U.S. News Nonsense
Last week, U.S. News & World Report released its highly anticipated, and highly controversial, annual college rankings. Like most people, we love ratings systems and refer to them when purchasing a variety of things, like computers or household appliances. But let’s face it, paying for a higher education is not the equivalent of buying a toaster—the best college for me isn’t necessarily the best college for you. Yet, U.S. News unabashedly assigns a rank number to nearly 2,000 institutions, whose missions, attributes and learning environments are as varied as the millions of students who apply to college each year. Before forking over your hard-earned money to get a glimpse of the latest “dog and pony show,” here are a few things you should know:
- The U.S. News rankings appear to suggest that an ordering of institutions was devised through definitive and rigorous means, and that there is a significant reason as to why Princeton is ranked 6 spots higher than MIT or why Amherst is rated 11 spots higher than Vassar. But there is no reason, really—the U.S. News formula is largely subjective and consists of measures that the magazine chooses, not what the research community deems as indicative of institutional quality.
- We’ll say it again. U.S. News employs measures that are largely subjective. For example, a measure indicating undergraduate academic reputation, which currently comprises 22.5% of the magazine’s ranking formula, is determined primarily by college presidents and deans of admission, many of whom are too engrossed in the business affairs of their own institutions to possess sufficient knowledge of other colleges and universities. Furthermore, many of the executives asked to participate in the U.S. News survey possess non-academic backgrounds, and few have taught within the past decade—not necessarily the people we want evaluating our colleges and universities.
- U.S. News regularly makes small (and mostly arbitrary) changes to their rankings methodology, which prevent meaningful comparisons between institutions from one year to the next. However, these small adjustments do entice people to buy magazines and/or renew their U.S. News subscriptions.
- The U.S. News rankings are easily manipulated. There are numerous, well-documented examples of colleges soliciting applications from unqualified applicants (to “improve” selectivity); requesting nominal donations from alumni (to “improve” giving rates); and bumping students from certain classes (to “improve” class size)—all done for the sole purpose of advancing one’s ranking. Other colleges simply cheat, and report false numbers, causing students and families to make college-related choices that are based on inaccurate and misleading information. Some reputable institutions that have been caught lying to U.S. News in the past several years include Tulane University, Claremont McKenna College, Bucknell University, Emory University and George Washington University.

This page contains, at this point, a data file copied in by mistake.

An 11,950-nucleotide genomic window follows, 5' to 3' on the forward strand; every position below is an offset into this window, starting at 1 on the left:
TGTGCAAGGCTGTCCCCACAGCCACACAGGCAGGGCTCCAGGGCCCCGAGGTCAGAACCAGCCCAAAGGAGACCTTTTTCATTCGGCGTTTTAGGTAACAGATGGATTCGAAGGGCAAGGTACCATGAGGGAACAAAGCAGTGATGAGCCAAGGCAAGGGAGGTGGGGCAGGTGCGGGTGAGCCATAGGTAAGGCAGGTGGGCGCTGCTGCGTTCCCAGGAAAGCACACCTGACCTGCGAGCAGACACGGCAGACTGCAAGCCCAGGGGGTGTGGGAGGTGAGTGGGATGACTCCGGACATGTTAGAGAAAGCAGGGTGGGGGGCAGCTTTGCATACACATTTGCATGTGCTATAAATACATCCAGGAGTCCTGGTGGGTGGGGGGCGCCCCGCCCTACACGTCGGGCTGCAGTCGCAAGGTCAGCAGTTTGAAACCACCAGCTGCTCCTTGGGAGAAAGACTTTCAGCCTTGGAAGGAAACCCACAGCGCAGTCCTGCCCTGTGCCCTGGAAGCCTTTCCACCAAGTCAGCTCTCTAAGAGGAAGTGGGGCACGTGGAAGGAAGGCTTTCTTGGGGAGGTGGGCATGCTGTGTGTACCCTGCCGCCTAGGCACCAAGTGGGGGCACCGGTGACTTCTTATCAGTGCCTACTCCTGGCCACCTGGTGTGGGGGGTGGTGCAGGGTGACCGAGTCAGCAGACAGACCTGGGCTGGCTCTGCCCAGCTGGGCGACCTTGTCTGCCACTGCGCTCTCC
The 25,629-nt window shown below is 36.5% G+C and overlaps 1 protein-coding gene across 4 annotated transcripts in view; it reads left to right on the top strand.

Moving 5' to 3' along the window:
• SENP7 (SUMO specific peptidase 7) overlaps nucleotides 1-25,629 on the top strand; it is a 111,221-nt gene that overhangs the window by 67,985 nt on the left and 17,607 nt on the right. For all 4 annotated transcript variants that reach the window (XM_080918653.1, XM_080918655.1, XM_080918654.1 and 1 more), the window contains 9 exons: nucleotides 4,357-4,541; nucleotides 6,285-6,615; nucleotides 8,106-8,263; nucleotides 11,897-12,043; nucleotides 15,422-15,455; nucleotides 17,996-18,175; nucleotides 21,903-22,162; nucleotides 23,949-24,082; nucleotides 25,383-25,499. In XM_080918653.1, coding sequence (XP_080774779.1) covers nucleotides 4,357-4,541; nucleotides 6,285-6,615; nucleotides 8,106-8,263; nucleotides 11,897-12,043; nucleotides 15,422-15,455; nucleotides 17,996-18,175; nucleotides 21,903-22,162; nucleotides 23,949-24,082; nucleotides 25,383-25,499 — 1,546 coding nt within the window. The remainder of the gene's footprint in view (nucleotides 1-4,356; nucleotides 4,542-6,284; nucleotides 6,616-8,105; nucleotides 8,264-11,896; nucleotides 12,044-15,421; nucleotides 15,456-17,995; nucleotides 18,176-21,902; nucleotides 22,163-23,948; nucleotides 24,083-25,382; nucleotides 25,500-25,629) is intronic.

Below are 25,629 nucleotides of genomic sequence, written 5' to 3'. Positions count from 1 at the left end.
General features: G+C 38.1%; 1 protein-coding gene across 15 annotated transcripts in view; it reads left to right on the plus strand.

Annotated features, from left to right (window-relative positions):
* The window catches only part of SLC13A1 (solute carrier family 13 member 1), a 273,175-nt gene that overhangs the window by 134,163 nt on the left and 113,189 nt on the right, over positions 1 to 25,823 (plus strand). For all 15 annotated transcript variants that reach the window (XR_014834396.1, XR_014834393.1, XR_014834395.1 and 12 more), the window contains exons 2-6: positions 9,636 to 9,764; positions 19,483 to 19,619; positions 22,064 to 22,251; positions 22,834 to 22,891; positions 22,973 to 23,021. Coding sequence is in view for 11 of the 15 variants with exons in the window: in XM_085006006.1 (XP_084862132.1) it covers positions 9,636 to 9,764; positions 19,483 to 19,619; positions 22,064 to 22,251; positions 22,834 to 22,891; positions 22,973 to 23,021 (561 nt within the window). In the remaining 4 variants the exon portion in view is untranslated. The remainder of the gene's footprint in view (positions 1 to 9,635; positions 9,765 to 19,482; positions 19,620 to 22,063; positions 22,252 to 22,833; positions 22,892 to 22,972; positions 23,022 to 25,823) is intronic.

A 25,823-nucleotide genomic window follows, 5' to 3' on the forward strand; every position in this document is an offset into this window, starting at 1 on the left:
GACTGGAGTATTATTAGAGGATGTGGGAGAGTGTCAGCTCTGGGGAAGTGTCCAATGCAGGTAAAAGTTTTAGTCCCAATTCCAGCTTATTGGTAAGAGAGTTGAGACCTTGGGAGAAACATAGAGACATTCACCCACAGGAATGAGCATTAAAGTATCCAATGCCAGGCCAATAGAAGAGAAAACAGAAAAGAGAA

- Finally, U.S. News does little to capture a college’s impact. Its ranking system focuses almost exclusively on inputs (i.e., money spent, students admitted, and opinions given), rather than on factors measuring student outcomes (i.e. knowledge gained, jobs earned, and graduate degrees attained). Therefore, it is not able to assess what colleges do for and do to students during their undergraduate years. For example, to what extent can a Yale alumna attribute her academic and professional achievement to a Yale education? To what degree is her achievement based on the fact that, like most other Yalies, she possesses a strong work ethic and above-average intelligence, which enabled her to matriculate at Yale, and as predicted, achieve success in subsequent endeavors? Unfortunately, U.S. News cannot answer this question. To be fair, neither can any other rankings system.
CT Quick Take: Student and their families would be wise to ignore college rankings and focus upon the activities which yield information more reflective of undergraduate quality and institutional fit, such as reviewing college guide books, visiting college campuses, talking with counselors and current students, etc. Remember, it’s not about finding the highest ranked college; it’s about finding the right college. And you need more than a list to do that.